Although some bakers seem like they were born with a whisk in hand while frosting picture perfect cookies and blithely spinning mirror-glazed cakes, baking can be a daunting skillset to learn. The home cooks on this season of Baking It have to dazzle not only returning host Maya Rudolph and newcomer Amy Poehler, but also a dauntingly named Panel of Opinionated Grannies. Even if you can’t tell a macaron from a madeleine, here are a few things you can do to help your own baked creations from falling flat, while watching these contestants work through their worst fears and highest hopes.
Watch Baking It, Mondays at 10 p.m. ET/PT on Food Network Canada. Also available on the Global TV App and STACKTV with Amazon Prime Video Channels, fuboTV, Rogers Ignite TV and Ignite SmartStream.
Master a few basics first
With so many recipes out there, it’s tempting to bounce from one to another. Getting a good grounding in a few basics first, however, will set you up for success (knowing how a pie crust feels against your fingers, for example, is a lesson not easily learned through YouTube).
Pro tip: Take a page from the show’s vintage recipe challenge and raid your family or friend’s favourite recipe books. Build a stockpile of tried and true recipes that you can adapt as you gain more experience.
Want a skill to master first? Learn how to melt and temper chocolate.
Even if you’re not weighing your ingredients, which some experts indicate is a more precise form of measurement, there are certain ways to ensure consistency in your baking. If you’re doubling the recipe, do the math ahead of time and write it down rather than trying to do it in your head as you go. Starting again because you’ve just accidentally quadrupled the amount of salt in your cookie batter is no fun at all.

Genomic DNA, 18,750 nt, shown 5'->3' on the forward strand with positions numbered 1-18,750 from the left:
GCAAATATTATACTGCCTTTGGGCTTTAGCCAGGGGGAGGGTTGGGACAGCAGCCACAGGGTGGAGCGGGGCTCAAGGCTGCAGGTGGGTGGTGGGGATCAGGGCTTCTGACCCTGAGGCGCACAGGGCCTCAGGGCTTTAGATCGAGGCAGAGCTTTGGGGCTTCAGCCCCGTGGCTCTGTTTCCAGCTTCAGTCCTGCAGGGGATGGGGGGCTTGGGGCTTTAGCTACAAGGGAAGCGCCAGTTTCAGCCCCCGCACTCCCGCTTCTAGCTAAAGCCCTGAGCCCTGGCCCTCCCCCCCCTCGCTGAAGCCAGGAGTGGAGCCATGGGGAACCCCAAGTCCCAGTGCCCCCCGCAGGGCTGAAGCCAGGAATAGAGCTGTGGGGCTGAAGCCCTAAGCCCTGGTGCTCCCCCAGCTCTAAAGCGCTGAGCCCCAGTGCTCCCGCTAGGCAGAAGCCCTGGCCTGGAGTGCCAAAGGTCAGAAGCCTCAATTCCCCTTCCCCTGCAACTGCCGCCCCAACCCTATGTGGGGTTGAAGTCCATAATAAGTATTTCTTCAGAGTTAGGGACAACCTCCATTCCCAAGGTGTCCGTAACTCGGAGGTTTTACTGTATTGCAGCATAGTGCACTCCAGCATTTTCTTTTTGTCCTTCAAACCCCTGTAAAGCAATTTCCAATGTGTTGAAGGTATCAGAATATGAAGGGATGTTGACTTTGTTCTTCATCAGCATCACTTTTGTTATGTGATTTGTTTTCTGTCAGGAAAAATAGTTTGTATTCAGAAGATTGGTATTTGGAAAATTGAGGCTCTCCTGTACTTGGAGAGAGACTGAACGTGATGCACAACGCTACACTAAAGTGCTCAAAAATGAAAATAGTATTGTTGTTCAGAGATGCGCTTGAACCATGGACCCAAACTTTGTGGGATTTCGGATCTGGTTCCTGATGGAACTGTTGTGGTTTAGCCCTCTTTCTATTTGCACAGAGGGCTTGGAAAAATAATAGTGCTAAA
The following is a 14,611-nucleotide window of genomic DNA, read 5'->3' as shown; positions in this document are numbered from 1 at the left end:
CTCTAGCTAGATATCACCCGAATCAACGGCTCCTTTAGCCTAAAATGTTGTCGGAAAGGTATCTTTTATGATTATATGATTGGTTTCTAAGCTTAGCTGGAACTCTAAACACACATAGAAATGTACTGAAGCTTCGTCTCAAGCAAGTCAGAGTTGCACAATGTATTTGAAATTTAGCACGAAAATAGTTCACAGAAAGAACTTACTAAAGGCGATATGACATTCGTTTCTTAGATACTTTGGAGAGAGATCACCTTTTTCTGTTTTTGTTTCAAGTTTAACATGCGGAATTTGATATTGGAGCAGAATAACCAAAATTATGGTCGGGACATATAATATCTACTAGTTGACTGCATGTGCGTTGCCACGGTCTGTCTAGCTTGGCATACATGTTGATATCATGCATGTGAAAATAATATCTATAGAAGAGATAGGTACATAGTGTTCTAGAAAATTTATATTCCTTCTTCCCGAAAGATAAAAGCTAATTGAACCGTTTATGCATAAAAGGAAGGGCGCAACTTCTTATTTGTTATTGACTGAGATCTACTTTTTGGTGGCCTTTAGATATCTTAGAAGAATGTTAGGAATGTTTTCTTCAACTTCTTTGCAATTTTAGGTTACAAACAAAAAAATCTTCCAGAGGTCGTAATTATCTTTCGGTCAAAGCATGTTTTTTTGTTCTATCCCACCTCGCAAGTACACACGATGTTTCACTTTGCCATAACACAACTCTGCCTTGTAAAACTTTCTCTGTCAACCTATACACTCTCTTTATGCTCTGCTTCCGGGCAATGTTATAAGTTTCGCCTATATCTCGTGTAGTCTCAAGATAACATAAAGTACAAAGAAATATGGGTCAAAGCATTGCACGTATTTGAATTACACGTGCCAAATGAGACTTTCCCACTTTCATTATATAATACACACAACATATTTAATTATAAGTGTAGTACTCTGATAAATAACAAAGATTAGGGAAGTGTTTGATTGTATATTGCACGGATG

Pro tip: Spoon dry ingredients into measuring cups instead of scooping and sweeping to avoid packing too much in, and view liquid ingredients at eye level on a flat surface.
Don’t worry about judgement
The contestants may have to impress the assorted grandmas on the first attempt, but remember that you’re baking for your loved ones and yourself, and that taste is what matters. If it takes until the third try at that pie before it’s Instagram-worthy, no-one will know but you.
Pro tip: Have a lumpy cake or a less than pristine pie? Frosting, fondant, whipped cream or cutouts from leftover pie dough scraps can hide any manner of baking sins.
Sometimes, mistakes happen
Although you hopefully won’t end up having to recreate an exploded cake, mistakes do happen — accidentally swapping baking soda for baking powder in the heat of the moment can lead to a curiously leaden banana bread, for example. Sometimes the results are salvageable (that extra dense banana bread can be pan-fried with butter and served with ice cream or layered in a trifle, for example), and sometimes it’s best to know when to consign your failure to the garbage and try again.
Pro tip: Reading the recipe carefully and gathering all your ingredients ahead of time can help head these disasters off at the pass.
Don’t battle the clock
On Baking It, the contestants are up against the clock, but you don’t have to be — the last thing you want when guests arrive is to still be trying to clean up spilled flour or fight for oven space. Buffer in time for your baked creations by making them the day before the big event, or even getting some baking out of the way a month before and freezing your efforts.
Pro tip: When making a family favourite, double the dough and put one in the freezer to bake off later. You’ll later be able to fill the house with the smell of freshly baked cookies with hardly any effort.
Check out these need to know tips for freezing cookies and bars.